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Episode 1515

Topic: Games
Air Date: February 11, 1983
Previous Episode: 1514 - Games
Next Episode: 1516 - Day Care & Night Care
Purchase/Stream: Amazon

Mister Rogers arrives with a board game based on the Neighorhood of Make-Believe. Taking it to the kitchen, he shows how the game is played. After playing for a minute, Mister Rogers sings You Are Special.

Mr. McFeely delivers a harmonica and turns down an invitation to play the new board game as he needs to get to the airport to pick up Ella Jenkins.

In the Neighborhood of Make-Believe, the snow has started to pile up and everyone is trying to remove the snow in time for the games. Lady Elaine shows sincere regret for causing the snow and learns that "nobody can be in charge of a big thing like the weather."

Seeking help from the Neighborhood children, Mr. Strothers is reminded of how the snow was melted in the Snow People opera. Thanks to a "very special teacher' and a "warm pussycat," the snow disappears and the games begin!

Back at the house, Mr. McFeely returns with Ella Jenkins who plays a variety of songs on her harmonica.


The rules of the Neighborhood of Make-Believe board game very much mimic the rules of Candyland. A different Neighborhood board game is featured in Episode 1604.

To help combat the snow problem, the Trolley is equipped with a snow plow.

As Ella Jenkins arrives, Mister Rogers invites Mr. McFeely to stay and refers to him by his first name: "David, will you come in?" David Newell portrayed Mr. McFeely for the entire run of Mister Rogers' Neighborhood.

The Snow People opera referenced by Daniel in the Neighborhood of Make-Believe can be seen in Episode 1245.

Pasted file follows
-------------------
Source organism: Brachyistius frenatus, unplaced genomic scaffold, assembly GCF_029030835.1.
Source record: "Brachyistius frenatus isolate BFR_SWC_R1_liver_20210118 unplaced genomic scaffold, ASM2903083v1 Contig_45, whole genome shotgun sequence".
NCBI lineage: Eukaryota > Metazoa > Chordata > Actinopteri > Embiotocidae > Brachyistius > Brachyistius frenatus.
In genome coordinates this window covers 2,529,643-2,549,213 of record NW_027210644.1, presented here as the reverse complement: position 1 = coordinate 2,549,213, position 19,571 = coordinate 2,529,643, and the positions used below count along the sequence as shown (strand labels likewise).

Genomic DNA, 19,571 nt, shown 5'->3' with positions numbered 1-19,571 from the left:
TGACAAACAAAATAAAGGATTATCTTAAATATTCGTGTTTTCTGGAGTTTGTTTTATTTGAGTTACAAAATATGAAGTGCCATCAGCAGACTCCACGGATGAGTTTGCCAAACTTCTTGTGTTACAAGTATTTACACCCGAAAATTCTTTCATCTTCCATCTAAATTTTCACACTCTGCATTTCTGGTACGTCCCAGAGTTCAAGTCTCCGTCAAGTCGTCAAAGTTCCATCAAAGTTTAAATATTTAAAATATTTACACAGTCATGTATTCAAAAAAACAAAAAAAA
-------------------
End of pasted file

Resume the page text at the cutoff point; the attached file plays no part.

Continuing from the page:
The time spent with Ella Jenkins clearly runs longer than intended. At one point, Mr. McFeely somewhat awkwardly interrupts to remind Ms. Jenkins that they need to get going soon. In addition, after they have left, Mister Rogers concludes for the day and says, "I'll come back this weekend and clean up that board game in the kitchen." Very rarely is an episode ended with a mess left anywhere in the house.

Fred Strother is credited in this episode as "Fred Strothers" and the others on the show clearly refer to him as "Mr. Strothers."

This episode is included on the It's a Beautiful Day Collection (DVD).

Appearing In This Episode




Episode Credits

With Fred Rogers
Neighbors: Betty Aberlin, Charles Altman, Ella Jenkins, Carole Muller, David Newell, Audrey Roth, Fred Strothers, Bob Trow
Special thanks to The Pittsburgh Ballet Theatre
Executive Producer: Fred Rogers
Producer: Sam Newbury
Director: Paul Lally
Music Director: John Costa
Associate Producer: Margaret Whitmer
Art Director: Jack Guest
Editor: Gary Hines
Properties: Alexis Samulski
Production Assistants: Victoria Gerdrys, Lenny Meledandri
Lead Technician: Ken Anderson
Studio Supervisor: Doug Coates
Production Coordinator: John Cosgrove
Assistant Director: Rich Dwyer
Technical Director: Jim Ochtun
Lighting Director: Frank Warninsky
Video: Tom Deluga
Studio Cameras: Merv Lightner, Don McCall, Bob Vaughn, Art Vogel
Studio Audio: Jim Durham, Dick LaSota
Videotape: Kevin Conrad
Floor Manager: Nick Tallo
Production Crew: Kate Kearney, Kurt Rimmel, Jim Seech, Bill Wegert
Location Production: Jerry Hughes, Mark Knobil, Kenneth Love, Joe Seamans, John Sutton
Scenic Artists: Crispin Gray, Fredericka Gray, Darla Karchella, Linda Zimmer
Production Intern: Andrew Lichstein
Carpenters: Patsy Gianelli, Rich Karapandi
Musicians: Carl McVicker, Bob Rawsthorne
Videotape Editor: Kevin Conrad
Videotape Sound: Bob Millslagle
Consultants: Albert V. Corrado M.D., Margaret B. McFarland Ph.D.

Produced in association with WQED/Pittsburgh
A production of Family Communications, Inc.
© 1983 Family Communications, Inc.

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